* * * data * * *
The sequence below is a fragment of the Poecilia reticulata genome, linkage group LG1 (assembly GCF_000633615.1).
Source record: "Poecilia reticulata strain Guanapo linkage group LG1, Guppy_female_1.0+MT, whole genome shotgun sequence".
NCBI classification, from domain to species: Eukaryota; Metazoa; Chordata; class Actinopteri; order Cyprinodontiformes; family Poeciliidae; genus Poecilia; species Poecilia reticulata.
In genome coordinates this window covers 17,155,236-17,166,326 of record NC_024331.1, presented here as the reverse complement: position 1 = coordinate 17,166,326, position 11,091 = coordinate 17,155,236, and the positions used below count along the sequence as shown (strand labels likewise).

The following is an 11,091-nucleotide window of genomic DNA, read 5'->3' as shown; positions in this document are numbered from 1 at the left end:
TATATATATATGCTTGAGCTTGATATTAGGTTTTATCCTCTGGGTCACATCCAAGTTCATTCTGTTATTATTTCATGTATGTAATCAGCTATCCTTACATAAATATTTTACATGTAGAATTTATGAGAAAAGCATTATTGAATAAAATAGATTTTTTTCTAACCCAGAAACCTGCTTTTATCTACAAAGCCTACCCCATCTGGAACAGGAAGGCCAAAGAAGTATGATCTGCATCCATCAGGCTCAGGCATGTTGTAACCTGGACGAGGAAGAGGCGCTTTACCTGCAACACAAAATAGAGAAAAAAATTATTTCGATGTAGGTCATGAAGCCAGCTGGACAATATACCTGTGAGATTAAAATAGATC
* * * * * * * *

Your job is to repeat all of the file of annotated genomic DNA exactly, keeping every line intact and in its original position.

The sequence below is a fragment of the Poecilia reticulata genome, linkage group LG1 (assembly GCF_000633615.1).
Source record: "Poecilia reticulata strain Guanapo linkage group LG1, Guppy_female_1.0+MT, whole genome shotgun sequence".
NCBI classification, from domain to species: Eukaryota; Metazoa; Chordata; class Actinopteri; order Cyprinodontiformes; family Poeciliidae; genus Poecilia; species Poecilia reticulata.
In genome coordinates this window covers 17,155,236-17,166,326 of record NC_024331.1, presented here as the reverse complement: position 1 = coordinate 17,166,326, position 11,091 = coordinate 17,155,236, and the positions used below count along the sequence as shown (strand labels likewise).

The following is an 11,091-nucleotide window of genomic DNA, read 5'->3' as shown; positions in this document are numbered from 1 at the left end:
TATATATATATGCTTGAGCTTGATATTAGGTTTTATCCTCTGGGTCACATCCAAGTTCATTCTGTTATTATTTCATGTATGTAATCAGCTATCCTTACATAAATATTTTACATGTAGAATTTATGAGAAAAGCATTATTGAATAAAATAGATTTTTTTCTAACCCAGAAACCTGCTTTTATCTACAAAGCCTACCCCATCTGGAACAGGAAGGCCAAAGAAGTATGATCTGCATCCATCAGGCTCAGGCATGTTGTAACCTGGACGAGGAAGAGGCGCTTTACCTGCAACACAAAATAGAGAAAAAAATTATTTCGATGTAGGTCATGAAGCCAGCTGGACAATATACCTGTGAGATTAAAATAGATC